The passage of the July 4th holiday has always signified for me that we’re really officially into the summer season. (That, and the rising temperatures.) Given the tropical heat and humidity we experience here in the Keys, summers here aren’t nearly as brutal as they are elsewhere in Florida or other parts of this great nation.
The fact that we’re surrounded by water is what keeps us a bit more insulated from the extreme temperatures that mainlanders experience. While many places in the United States (and other countries) routinely experience high temperatures over 100º, we rarely get higher (temperature-wise) than 92º. We also don’t cool off at night as much, rarely dipping below 80º. Add in our ever-present humidity, however, and we often feel a lot warmer than the actual temperature. (And the word is “temperature,” not “temp,” like the way too many TV weatherpersons misuse the word these days. “Temp” was always short for a temporary worker in the America I grew up in, Mister! A “high temp” wasn’t what a TV weatherman would call 95º; it was descriptive of a short-term employee who was stoned out of her gourd.)
Meteorologists have given the combination of heat and humidity a name: the Heat Index. So when it’s 92º and 75% relative humidity, it actually feels like 116º. Paris Hilton might say, “That’s hot.” That’s why I can walk the streets of Las Vegas in August at 110º and still have a dry shirt, while 20º cooler in Marathon with our humidity means I take multiple shirts to all my outdoor gigs. Of course, the dryness of the Vegas desert cracks your skin and chaps your lips, and totally dries out your nasal lining. What a tradeoff.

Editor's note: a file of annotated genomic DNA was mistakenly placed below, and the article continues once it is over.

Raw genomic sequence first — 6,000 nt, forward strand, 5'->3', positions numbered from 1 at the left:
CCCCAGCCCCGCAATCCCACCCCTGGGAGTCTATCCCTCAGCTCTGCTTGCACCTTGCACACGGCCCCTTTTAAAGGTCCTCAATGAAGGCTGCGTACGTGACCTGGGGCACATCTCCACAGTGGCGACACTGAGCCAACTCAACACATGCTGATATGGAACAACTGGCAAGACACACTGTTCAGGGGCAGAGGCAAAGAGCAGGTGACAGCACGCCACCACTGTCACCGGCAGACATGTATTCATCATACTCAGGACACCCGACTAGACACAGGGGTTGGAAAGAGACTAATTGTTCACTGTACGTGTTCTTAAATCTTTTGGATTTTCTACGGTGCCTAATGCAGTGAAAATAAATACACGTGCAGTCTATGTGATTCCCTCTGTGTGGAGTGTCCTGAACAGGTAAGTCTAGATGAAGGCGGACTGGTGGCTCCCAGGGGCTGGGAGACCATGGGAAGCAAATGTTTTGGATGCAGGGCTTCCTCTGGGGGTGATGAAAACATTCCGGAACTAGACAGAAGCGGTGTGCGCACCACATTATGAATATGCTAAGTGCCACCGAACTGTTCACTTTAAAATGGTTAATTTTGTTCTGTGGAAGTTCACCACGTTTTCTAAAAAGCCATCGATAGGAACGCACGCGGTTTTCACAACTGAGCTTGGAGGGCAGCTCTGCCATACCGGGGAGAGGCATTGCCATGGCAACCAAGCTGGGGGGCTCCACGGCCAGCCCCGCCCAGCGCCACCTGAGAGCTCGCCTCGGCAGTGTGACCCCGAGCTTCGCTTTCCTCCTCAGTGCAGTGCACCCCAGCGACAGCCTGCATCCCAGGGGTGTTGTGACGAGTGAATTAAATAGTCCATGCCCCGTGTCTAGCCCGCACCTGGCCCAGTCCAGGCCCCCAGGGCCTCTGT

Other Hot-As-Hell places I’ve spent summers in are the inland southern cities of Columbia, South Carolina and Augusta, Georgia. Combine lots of concrete and asphalt with high temperatures and humidity and absolutely no breeze and you have a recipe for broiled sweltering misery. Why those entire towns don’t just empty out in August is beyond me.
Getting past the Heat Index, there are actually good things about summer in the Keys. We almost always have some sort of breeze (and not, hopefully, the 70 mph variety). The waters are calmer. The underwater visibility is at its best for divers and snorkelers. The fishing is great. And we seem to miss most of the mainland summer afternoon thunderstorms (sorry, Key Largo). And there seems to exist a visitor base that helps sustain our local economy. So bring a towel, extra shirts, and plenty of water. Then you’ll be ready for whatever summer throws your way.
* * * * * * *
Marathon lost one of its finest ambassadors last week when Dave Navarro left us way too early. Dave, I hope you find peace and serenity, as well as a good spot for fishing. Tight lines, my friend.